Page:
As research, "It's doable," comments C.J. Peters, head of the Special Pathogens Branch of the Centers for Disease Control and Prevention in Atlanta, "but it's not something we know is going to work." It's an opinion that Alibek is used to; he knows it takes a lot of selling to fund this kind of research, especially when vaccine development, whatever its problems, is conceptually more straightforward. In any case, he is much more comfortable doing defense research than he was making weapons of mass destruction.

Alibek's crossover from biowarfare to biodefense was an odyssey spanning 17 years. Why he made biological weapons at all, he says, "is very difficult for many people in the United States to understand. For me, the Soviet Union was my country. I loved my country. But I was born under Soviet propaganda that the United States had a strong desire to destroy the Soviet Union."

He was assigned to work on bioweapons not long after he received his M.D. in 1975. Pride in defending his country and the good life he could give his family led him to submerge the conflict he felt as a physician pledged not to cause harm. And then too there was the fascination of the science. Making a sophisticated biological weapon is an elaborate industrial process, requiring solution of hundreds of problems concerning pathogen growth, concentration, stability, packaging, delivery, and dispersal. He showed an aptitude for the work and rose quickly, eventually becoming first deputy director of Biopreparat, the pharmaceutical company the Soviets used as a cover for bioweapon development. Alibek helped run a mammoth operation, employing thousands of people and investigating dozens of pathogens as potential weapons.

But in the 1980s, Mikhail Gorbachev's policy of perestroika, or rapprochement with the West, brought back Alibek's doubts. Alibek came to believe that the United States and Great Britain were no longer enemies. When he said so openly--and worse, when he advocated negotiated reductions of American and Soviet bioweapon stockpiles--he was painted as a peacenik. His misgivings deepened when he visited America in 1991 as part of a Soviet delegation inspecting U.S. biodefense facilities. The trip convinced him of what he had never believed before, that President Richard Nixon's 1969 executive order to dismantle American biological weapons had actually been carried out.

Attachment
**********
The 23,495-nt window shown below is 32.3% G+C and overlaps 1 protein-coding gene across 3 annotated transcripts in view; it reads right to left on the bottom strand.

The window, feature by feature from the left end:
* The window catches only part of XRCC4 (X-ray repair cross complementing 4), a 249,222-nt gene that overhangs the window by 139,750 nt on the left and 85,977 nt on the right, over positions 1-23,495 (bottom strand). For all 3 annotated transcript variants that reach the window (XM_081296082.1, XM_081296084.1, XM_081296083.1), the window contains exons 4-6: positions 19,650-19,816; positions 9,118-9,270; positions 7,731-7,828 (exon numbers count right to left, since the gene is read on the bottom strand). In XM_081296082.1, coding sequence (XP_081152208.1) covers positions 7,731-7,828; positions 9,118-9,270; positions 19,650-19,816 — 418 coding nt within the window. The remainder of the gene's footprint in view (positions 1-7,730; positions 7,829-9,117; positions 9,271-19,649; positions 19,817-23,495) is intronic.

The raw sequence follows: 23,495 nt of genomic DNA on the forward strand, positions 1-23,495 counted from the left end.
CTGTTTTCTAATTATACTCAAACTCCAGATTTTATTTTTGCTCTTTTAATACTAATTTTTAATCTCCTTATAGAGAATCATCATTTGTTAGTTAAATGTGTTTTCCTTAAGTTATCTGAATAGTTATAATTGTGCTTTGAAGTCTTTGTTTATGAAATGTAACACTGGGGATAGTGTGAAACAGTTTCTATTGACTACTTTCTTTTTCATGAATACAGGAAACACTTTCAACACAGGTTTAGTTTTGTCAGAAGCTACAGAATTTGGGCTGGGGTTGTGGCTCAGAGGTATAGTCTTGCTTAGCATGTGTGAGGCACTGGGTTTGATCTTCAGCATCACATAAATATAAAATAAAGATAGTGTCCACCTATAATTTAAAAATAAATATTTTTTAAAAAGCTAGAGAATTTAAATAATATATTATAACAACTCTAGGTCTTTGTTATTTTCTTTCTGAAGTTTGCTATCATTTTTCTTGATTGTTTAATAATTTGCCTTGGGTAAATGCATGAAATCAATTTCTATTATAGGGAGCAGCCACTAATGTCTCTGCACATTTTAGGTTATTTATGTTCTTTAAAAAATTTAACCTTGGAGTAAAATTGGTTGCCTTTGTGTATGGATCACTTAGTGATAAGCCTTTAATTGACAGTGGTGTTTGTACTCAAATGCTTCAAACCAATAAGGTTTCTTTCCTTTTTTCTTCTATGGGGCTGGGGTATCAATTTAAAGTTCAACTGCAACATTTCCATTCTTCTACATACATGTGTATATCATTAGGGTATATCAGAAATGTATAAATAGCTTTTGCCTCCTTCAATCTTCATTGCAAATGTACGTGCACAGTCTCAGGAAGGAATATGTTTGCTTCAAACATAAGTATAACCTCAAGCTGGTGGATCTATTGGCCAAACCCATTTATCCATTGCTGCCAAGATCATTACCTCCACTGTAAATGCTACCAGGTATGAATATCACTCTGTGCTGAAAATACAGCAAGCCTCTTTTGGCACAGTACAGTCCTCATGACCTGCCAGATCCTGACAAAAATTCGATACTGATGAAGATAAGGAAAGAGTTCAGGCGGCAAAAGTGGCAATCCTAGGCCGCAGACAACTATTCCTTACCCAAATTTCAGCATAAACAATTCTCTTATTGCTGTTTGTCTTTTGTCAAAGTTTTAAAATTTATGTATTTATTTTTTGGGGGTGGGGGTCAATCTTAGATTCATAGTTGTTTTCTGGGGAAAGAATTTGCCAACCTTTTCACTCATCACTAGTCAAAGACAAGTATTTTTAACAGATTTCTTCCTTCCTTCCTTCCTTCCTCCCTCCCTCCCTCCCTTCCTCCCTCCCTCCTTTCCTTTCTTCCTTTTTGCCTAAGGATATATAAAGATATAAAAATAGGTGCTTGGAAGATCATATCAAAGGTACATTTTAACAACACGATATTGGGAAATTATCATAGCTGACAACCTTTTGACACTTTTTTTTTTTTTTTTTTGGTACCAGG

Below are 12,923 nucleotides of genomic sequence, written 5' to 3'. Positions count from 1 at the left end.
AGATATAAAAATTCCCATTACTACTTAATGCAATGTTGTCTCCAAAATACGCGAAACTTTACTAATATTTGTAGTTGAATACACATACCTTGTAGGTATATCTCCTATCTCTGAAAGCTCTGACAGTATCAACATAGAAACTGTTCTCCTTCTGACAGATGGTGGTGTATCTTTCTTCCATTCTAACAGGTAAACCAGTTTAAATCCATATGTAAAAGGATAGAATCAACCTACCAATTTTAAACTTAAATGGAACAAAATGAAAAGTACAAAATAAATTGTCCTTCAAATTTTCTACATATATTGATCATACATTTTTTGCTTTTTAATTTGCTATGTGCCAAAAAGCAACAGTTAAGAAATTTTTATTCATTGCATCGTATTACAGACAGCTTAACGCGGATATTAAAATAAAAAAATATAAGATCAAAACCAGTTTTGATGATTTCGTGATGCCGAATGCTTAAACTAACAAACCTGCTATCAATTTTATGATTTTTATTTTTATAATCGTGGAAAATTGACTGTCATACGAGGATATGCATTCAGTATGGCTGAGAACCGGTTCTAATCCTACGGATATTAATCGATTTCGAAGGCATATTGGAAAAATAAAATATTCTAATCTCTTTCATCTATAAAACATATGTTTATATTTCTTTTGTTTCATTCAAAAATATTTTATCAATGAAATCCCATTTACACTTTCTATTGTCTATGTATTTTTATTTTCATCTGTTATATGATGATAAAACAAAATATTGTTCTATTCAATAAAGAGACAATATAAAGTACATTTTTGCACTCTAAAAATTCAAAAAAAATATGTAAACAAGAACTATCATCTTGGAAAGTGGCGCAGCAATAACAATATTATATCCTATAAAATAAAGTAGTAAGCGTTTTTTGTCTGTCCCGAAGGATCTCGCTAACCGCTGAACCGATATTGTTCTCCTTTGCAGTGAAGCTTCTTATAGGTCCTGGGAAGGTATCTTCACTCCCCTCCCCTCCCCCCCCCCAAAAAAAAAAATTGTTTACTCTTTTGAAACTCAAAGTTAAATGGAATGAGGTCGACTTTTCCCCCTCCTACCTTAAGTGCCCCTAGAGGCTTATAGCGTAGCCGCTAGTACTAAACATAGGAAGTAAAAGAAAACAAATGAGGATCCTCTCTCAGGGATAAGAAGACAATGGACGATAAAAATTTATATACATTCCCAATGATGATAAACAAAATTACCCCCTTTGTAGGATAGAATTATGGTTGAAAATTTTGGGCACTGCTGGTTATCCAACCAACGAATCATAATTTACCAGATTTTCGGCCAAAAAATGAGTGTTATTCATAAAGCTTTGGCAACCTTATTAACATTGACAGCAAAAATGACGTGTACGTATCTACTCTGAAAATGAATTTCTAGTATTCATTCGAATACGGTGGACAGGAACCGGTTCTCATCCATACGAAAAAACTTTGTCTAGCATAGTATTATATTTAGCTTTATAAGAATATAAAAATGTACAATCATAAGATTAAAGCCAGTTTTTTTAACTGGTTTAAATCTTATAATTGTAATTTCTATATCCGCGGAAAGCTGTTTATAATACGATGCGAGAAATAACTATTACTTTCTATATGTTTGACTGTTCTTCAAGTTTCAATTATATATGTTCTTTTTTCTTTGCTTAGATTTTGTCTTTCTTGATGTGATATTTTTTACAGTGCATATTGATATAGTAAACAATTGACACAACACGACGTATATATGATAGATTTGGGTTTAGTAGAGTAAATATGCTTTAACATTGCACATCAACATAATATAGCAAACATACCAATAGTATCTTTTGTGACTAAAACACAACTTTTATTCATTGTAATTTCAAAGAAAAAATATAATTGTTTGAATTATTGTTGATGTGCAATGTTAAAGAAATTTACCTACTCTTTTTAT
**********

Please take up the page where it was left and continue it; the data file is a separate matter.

"It's not really clear I defected," he muses. That's because he wasn't a citizen of the country he left. When the Soviet Union dissolved in 1991, Kazakhstan, where he was born, became an independent country, and overnight he went from Soviet citizen to foreigner living in Moscow. Around that same time, he followed his convictions and resigned from Biopreparat, intending to become a businessman in the oil industry. Leaving, however, wasn't easy for a man whose head held so many secrets. He was made so uncomfortable by police surveillance that he knew he had to leave Russia fast or face arrest.

How he and his family escaped is the only secret he claims not to have revealed in his book of memoirs, Biohazard, published last year by Random House. Whether he defected or not, it is clear that he was a prize intelligence catch for the United States. An earlier defector had revealed the existence of the Soviet biowarfare industry, but not until Alibek's arrival did U.S. officials understand its full scope.

His revelation about smallpox is a case in point. After smallpox was eliminated worldwide, says Peters, "It meant one thing downstream--that people were not going to be vaccinated against smallpox. As soon as a weapon became a wide open opportunity, they seized it." His debriefers, who thought smallpox was just a research project, were shocked to learn the Russians produced smallpox by the ton. The news resuscitated the Army's moribund virus defense program, which had been shut down because of lack of evidence of a threat.

Alibek's debriefing took more than a year. After that, he became a visiting scientist at the National Institutes of Health, where he studied mycobacteria. There followed two positions as a biodefense consultant before he received an offer last year from Hadron to build a biotechnology business from scratch, only part of which concerns biodefense.

And last year, he made the final break from his former life by becoming an American citizen. He says his friends noticed a difference in him immediately. "Before this, you were a Russian with a thick Russian accent and not very perfect English," they told him. "But now, you are an American with perfect Russian."

Tom Hollon ( is a freelance writer in Rockville, Md.

Popular Now

  1. GM Mosquitoes Closer to Release in U.S.
  2. German Scientists Resign from Elsevier Journals’ Editorial Boards
  3. Symmetrical Eyes Indicate Dyslexia
  4. Judge Recommends Ruling to Block Internet Access to Sci-Hub